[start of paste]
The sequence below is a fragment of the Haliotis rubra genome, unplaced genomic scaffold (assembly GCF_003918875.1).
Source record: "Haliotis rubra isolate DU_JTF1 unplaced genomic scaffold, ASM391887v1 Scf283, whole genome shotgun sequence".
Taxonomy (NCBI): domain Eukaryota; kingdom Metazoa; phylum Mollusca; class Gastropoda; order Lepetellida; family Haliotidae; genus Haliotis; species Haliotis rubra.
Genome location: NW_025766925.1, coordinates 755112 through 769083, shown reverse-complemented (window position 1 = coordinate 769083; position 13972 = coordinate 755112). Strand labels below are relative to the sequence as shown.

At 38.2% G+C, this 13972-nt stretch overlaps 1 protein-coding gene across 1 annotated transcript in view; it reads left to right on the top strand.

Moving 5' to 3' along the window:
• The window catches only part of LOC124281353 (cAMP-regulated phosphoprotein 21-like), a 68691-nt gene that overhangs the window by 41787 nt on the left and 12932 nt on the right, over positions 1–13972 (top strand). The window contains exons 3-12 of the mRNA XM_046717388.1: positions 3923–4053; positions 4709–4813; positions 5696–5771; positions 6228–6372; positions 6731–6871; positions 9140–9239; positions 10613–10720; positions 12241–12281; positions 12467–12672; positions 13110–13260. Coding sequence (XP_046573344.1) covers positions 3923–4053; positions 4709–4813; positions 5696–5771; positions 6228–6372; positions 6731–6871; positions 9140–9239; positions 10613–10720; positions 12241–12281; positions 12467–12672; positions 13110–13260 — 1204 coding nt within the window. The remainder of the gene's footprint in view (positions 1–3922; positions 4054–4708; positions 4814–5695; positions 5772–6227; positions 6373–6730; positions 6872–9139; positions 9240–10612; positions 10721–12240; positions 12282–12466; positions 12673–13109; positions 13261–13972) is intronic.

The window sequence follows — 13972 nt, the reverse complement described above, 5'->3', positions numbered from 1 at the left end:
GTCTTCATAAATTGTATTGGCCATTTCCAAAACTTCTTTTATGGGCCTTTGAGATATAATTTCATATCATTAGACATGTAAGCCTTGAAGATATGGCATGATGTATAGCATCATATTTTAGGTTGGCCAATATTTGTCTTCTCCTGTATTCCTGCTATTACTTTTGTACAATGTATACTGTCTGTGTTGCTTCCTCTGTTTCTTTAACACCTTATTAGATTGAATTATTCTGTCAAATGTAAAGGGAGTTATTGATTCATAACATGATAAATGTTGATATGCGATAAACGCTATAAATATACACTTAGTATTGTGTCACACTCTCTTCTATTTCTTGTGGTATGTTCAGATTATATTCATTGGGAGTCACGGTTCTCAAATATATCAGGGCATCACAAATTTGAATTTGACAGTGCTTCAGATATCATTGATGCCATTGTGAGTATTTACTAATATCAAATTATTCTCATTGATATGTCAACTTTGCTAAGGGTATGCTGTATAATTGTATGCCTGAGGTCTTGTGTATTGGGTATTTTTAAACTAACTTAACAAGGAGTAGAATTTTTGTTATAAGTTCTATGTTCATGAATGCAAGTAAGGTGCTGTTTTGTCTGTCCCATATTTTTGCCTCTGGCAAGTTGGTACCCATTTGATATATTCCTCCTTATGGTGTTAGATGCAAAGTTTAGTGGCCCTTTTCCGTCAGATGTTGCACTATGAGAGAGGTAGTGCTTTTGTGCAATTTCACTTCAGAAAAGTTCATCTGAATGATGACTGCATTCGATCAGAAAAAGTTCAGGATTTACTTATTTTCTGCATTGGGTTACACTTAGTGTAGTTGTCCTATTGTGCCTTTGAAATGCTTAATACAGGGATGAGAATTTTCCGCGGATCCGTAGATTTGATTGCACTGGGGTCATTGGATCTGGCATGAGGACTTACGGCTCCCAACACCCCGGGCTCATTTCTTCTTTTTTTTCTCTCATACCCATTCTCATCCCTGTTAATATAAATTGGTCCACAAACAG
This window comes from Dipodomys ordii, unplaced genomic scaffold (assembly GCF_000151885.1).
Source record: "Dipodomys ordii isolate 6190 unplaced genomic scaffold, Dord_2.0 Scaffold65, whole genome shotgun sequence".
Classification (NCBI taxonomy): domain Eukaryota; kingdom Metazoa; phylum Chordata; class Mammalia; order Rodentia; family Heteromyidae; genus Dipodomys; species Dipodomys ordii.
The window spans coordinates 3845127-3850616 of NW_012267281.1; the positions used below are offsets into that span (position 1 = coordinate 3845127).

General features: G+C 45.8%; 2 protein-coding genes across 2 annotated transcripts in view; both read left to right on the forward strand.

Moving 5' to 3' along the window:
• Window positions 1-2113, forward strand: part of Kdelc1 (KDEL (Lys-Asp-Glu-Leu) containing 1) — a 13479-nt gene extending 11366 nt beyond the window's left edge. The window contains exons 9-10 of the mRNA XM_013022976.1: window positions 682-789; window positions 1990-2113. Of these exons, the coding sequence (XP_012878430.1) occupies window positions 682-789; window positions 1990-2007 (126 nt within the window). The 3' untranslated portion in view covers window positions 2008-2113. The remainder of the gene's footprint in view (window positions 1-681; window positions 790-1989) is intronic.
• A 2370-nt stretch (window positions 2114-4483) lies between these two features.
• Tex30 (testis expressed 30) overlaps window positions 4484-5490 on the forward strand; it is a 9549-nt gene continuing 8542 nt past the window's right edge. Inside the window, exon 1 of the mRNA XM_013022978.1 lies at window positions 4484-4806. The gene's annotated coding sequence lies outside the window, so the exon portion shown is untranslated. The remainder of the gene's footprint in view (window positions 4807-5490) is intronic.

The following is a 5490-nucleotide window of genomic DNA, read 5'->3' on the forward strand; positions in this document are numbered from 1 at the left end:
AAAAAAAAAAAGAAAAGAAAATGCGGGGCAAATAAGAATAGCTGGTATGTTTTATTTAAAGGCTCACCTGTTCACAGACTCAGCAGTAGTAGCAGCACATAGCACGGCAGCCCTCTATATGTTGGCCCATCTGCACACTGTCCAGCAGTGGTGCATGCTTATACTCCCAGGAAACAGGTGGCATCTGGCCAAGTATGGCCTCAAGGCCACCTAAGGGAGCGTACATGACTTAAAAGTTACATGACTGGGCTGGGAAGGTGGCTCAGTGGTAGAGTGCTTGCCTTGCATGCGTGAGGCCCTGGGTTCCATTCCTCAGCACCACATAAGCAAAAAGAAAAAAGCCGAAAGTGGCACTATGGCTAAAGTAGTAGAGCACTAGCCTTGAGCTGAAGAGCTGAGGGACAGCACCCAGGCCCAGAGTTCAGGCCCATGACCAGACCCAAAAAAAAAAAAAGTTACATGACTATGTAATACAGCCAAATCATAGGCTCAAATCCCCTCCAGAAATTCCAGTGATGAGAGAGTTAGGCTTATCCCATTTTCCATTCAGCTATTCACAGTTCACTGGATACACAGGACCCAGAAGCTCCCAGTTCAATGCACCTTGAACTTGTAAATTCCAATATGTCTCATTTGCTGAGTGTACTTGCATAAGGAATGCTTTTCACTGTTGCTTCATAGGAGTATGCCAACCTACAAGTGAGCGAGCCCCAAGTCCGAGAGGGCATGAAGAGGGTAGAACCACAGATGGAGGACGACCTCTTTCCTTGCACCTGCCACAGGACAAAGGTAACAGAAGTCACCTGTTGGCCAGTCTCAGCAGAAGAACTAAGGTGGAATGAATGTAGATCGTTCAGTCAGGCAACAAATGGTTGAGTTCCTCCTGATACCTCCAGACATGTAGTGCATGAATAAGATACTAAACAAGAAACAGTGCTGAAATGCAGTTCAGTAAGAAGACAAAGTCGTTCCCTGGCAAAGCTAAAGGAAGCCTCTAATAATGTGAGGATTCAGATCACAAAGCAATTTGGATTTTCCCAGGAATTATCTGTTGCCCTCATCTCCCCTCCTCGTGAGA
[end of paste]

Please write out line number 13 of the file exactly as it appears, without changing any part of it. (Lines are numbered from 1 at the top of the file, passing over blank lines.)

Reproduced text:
The window spans coordinates 3845127-3850616 of NW_012267281.1; the positions used below are offsets into that span (position 1 = coordinate 3845127).